There's something that blooms in a kid's brain when he looks up at the fire in the sky, hears the crispy crackle of the crackers, feels the gut-punch of the big last BOOM that closes the show. Wonder and awe, of course, but some kids realize something else: People get paid to do this. Meet Tim Seekon, who was that kid. He owns NightLighter Fireworks Inc. in the southeastern Minnesota town of Hayward. People hand him currency to play with fireworks. So, Tim -- ever think you'd get a job like this?
"When I was 8, 9 years old, I thought fireworks were so neat -- it was something in my blood from then on. Later on I worked for a retail store in Wisconsin, and they did a couple of displays, and thought that's what I want to do." So he does. What's the best part?
"Shooting off the show!" he said, laughing. "It's intense. It's an adrenaline rush. It's legal -- and I make a buck or two."
It's not just a matter of pushing buttons -- big red flower now, yellow sparkly thing next. It's almost like an art form, right? "It truly is. And I'm not really an artsy type of guy. I don't know how to put it into words, but you're born with it or you're not."
What's it? The ability to time the fireworks to, say, Bon Jovi? "No. We don't sync to music. Fireworks make their own sounds, I don't believe music is an important part of the display -- the hummers, the whistles, the bangs, that's what you should be absorbing."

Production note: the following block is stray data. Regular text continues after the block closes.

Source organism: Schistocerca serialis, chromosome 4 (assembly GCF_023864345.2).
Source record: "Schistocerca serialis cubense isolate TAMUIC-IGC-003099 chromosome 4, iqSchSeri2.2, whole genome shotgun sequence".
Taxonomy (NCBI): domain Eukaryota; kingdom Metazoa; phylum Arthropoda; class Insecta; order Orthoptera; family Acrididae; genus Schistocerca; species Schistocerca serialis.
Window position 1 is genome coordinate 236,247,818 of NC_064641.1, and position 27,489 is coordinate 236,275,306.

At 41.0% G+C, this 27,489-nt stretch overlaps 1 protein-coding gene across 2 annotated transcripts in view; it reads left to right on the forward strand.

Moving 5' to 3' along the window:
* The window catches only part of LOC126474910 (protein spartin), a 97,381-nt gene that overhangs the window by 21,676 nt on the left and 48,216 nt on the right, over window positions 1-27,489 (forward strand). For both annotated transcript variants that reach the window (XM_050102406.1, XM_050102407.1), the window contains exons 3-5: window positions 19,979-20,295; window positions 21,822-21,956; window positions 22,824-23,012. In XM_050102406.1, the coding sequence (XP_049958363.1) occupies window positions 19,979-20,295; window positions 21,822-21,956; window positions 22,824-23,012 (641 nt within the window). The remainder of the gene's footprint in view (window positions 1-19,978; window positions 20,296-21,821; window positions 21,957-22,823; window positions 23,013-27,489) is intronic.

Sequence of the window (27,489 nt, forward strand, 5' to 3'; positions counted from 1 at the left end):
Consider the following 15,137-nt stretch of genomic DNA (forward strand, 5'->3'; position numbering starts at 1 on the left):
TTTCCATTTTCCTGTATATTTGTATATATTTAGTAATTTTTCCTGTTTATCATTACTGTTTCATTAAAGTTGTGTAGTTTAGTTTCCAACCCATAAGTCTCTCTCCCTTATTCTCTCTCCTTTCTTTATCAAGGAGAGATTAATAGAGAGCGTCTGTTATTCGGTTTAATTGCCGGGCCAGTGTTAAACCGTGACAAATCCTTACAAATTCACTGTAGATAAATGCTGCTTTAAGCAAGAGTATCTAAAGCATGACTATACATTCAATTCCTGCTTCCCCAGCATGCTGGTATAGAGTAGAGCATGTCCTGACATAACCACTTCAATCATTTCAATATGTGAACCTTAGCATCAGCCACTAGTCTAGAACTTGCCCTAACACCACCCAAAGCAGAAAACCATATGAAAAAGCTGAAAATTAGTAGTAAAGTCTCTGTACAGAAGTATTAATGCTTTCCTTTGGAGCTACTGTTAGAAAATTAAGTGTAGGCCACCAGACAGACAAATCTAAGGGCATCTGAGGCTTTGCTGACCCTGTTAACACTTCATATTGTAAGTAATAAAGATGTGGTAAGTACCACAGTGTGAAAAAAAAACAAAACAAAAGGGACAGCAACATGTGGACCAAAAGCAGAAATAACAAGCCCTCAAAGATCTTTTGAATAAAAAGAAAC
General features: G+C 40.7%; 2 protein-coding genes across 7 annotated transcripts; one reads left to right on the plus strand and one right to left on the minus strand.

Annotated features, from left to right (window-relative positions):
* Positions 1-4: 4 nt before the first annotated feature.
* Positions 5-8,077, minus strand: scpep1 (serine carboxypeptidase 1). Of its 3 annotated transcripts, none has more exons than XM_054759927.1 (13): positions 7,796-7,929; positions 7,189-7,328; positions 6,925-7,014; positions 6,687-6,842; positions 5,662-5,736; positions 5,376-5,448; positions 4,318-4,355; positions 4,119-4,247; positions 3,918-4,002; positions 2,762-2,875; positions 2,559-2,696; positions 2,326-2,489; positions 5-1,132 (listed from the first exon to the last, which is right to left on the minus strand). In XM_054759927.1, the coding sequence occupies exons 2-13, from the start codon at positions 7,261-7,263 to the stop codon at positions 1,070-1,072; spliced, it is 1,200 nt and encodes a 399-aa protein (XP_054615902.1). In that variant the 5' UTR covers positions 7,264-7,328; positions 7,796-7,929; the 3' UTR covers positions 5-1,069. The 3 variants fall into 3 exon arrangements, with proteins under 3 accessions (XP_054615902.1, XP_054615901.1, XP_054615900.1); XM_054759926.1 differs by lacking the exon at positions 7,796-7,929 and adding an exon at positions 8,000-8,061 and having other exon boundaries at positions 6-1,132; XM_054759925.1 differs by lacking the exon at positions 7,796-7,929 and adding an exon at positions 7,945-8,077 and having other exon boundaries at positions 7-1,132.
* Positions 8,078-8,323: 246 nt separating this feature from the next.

Right! So when you -- hold on, hummers? "It's a tube. They drill a hole through the case, so the tube spins a thousand RPMs and [Tim makes an untranscribable ancient fireworks sound]. It's great when a huge shell opens up with a hundred of those."
A hundred! Is there such a thing as too much fireworks? "We call it stepping on the product, or carpet-bombing the sky." Sounds like the 4th of a boomer's childhood, when everyone had rockets and bombs. Speaking of which, does he miss the days when more percussive pyrotechnics were available?
"Absolutely. The state is stupid. They know the revenue could be theirs, but they let it go to Wisconsin or North Dakota. Go to any lake in central Minnesota on the 4th -- fireworks everywhere. At least they're not out arresting everyone."
After all, a little exploderating can be ... therapeutic. "We constantly work, we're stressed -- we need to let people blow off a little steam."
Maybe he should rent the control board to people who want to send a shell high in the sky; that's cathartic. After all, this is a seasonal business, right?
He said he has another line, and laughs:
"I sell chemicals to make fireworks." Someone has to -- or the 4th wouldn't be the 4th.
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